Everyone’s story

Libraries are about stories.

Libraries are about the stories of the past: history, myths, and legends. A record of where we’ve been.

But libraries are also about the stories of the future: innovation, invention, and advancement. A promise of where we’re going.

The story of Josephine Community Libraries is one of resiliency, courage, and generosity, and everyone in Josephine County can count themselves a part of our library’s heroic story.

Here are some stories from our branch libraries:

At the Illinois Valley branch, a six-year-old girl and her grandmother came to the library for their weekly visit. While exploring the non-fiction section in the children’s reading room, the young girl found a large chemistry book which her grandmother insisted was too big for her to take home. When the girl came to the circulation desk to check out her newfound treasures she said, “My grandmother doesn’t understand—I need this book because I’m going to be a scientist!”

At the Williams branch, a patron called from her workplace across the street from the library and said she really needed a tax form printed, but could not come in until after hours. Since the library was going to be closed for the next couple days, the branch manager took the form to her after closing. The patron was so moved by the library’s service she made a donation. 

At the Wolf Creek branch, a senior citizen pulled the Wolf Creek branch manager aside to explain that he is on a fixed income and receives federal assistance, but the government had changed how they processed his claim every month and now required a bank balance. He needed to access his bank statement online but he didn’t have a computer at home. The branch manager showed him how to access his bank account and print a bank statement. Now, he visits the library every month to print a copy. He told the branch manager that he voted for the library measure in 2014 because “libraries are important for everyone.”

numbersAt the Grants Pass branch, a woman who recently moved to the community visited the library to get her library card. As she chatted with the Welcome Desk volunteer, she mentioned that one of the things that most attracted to her to Grants Pass was the story of our libraries. Moving to a community without a library would not have been an option for her. But after learning about the grassroots effort to reopen the libraries and our community’s ability to keep them operating thanks to hundreds of volunteers and community donations, she was so impressed she made the decision to relocate to Grants Pass.

Over the past seven years Josephine Community Libraries has overcome incredible odds. In that time, our community has volunteered more than 200,000 hours to keep the libraries open with no regular tax support. When we lost the 2014 election for a library district, we stayed open and renovated our children’s libraries in the Illinois Valley and Grants Pass. We’ve kept our heads held high and continued to serve, no matter what!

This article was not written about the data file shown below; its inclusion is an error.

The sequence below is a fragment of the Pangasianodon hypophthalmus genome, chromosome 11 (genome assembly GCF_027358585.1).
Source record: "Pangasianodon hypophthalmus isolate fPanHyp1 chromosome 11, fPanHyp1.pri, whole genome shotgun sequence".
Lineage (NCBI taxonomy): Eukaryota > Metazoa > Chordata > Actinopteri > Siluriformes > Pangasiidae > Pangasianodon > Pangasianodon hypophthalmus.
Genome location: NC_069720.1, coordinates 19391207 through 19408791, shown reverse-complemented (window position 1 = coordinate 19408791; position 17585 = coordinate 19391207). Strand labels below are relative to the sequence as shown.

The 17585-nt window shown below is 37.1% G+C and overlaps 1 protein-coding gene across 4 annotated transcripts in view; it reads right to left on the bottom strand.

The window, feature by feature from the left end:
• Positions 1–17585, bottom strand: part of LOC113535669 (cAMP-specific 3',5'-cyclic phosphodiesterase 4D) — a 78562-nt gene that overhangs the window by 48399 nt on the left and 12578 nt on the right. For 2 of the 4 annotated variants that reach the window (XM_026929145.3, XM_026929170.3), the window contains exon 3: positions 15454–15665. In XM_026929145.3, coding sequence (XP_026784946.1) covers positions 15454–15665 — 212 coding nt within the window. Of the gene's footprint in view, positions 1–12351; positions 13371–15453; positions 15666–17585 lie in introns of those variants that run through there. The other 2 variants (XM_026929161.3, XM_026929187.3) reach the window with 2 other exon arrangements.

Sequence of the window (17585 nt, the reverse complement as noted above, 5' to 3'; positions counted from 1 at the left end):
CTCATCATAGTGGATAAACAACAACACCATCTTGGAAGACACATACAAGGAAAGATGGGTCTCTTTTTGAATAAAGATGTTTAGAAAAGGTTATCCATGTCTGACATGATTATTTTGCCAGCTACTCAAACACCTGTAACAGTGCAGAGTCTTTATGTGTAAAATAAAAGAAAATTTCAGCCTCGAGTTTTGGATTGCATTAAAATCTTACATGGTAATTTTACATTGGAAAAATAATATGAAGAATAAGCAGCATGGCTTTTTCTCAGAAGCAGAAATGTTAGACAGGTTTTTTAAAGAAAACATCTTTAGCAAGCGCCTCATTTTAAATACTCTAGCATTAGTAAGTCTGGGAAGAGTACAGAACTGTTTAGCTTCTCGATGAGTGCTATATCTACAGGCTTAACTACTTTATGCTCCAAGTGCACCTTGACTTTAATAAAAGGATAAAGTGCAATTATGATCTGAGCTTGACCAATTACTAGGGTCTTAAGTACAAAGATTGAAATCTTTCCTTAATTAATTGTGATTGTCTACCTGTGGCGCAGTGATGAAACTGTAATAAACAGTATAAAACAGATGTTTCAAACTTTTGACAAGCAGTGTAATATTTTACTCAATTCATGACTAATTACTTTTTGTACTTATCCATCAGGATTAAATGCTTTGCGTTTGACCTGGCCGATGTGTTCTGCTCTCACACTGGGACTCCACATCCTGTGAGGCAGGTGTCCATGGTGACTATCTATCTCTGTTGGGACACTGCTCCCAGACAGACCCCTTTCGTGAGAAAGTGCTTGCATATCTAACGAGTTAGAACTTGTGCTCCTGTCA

This past fall we hosted Fine Amnesty, an Oregon Beer and Hops program, Readapalooza, Middle School Mayhem, Sensational Storytime and Day of the Dead celebration, LEGO Robotics train-the-trainer and e-book workshops, National Novel Writing Month write-ins, and Banned Books Week. Every one of these programs had one thing in common—you. You are why we exist, and who we serve.

alistairIn the coming weeks, our libraries are hosting several programs for all ages. For adults looking to engage in civil dialogue about important issues, we’ve scheduled two Oregon Humanities Conversation Projects at the Grants Pass branch. The first is called “This Place” to consider how communities have lost or gained land and power throughout history, scheduled for Saturday, November 19 from 10 to 11:30 am. The other is about recipes and community building, called “Stone Soup” based on the timeless fable of the same name, scheduled for Saturday, December 3 from 10 to 11:30 am. For the youngest members of our community, we offer a variety of storytimes, including our reading to dogs program and Young Master Gardeners. Click here for more information about our branch library storytimes.

Right now we are in the throes of our most important fundraiser of the year—the Yellow Envelope Drive. Please join neighbors and community members as we come together to keep our libraries open by donating whatever you can before December 31 and help raise the $175,000 needed to continue our story.

With your support, Josephine Community Libraries can continue to be an active, vital part of Josephine County, keeping our community connected and competitive.

Thank you for your support, and see you at the library!

Kate Lasky has been the executive director of Josephine Community Libraries, Inc. since 2010. She holds a master’s in education and serves on the Oregon Library Association Legislative and Development Committee. In 2015, she was honored by the Oregon Library Association with the Ole award which annually recognizes an Oregon public library employee who has displayed exceptional effort and excellence.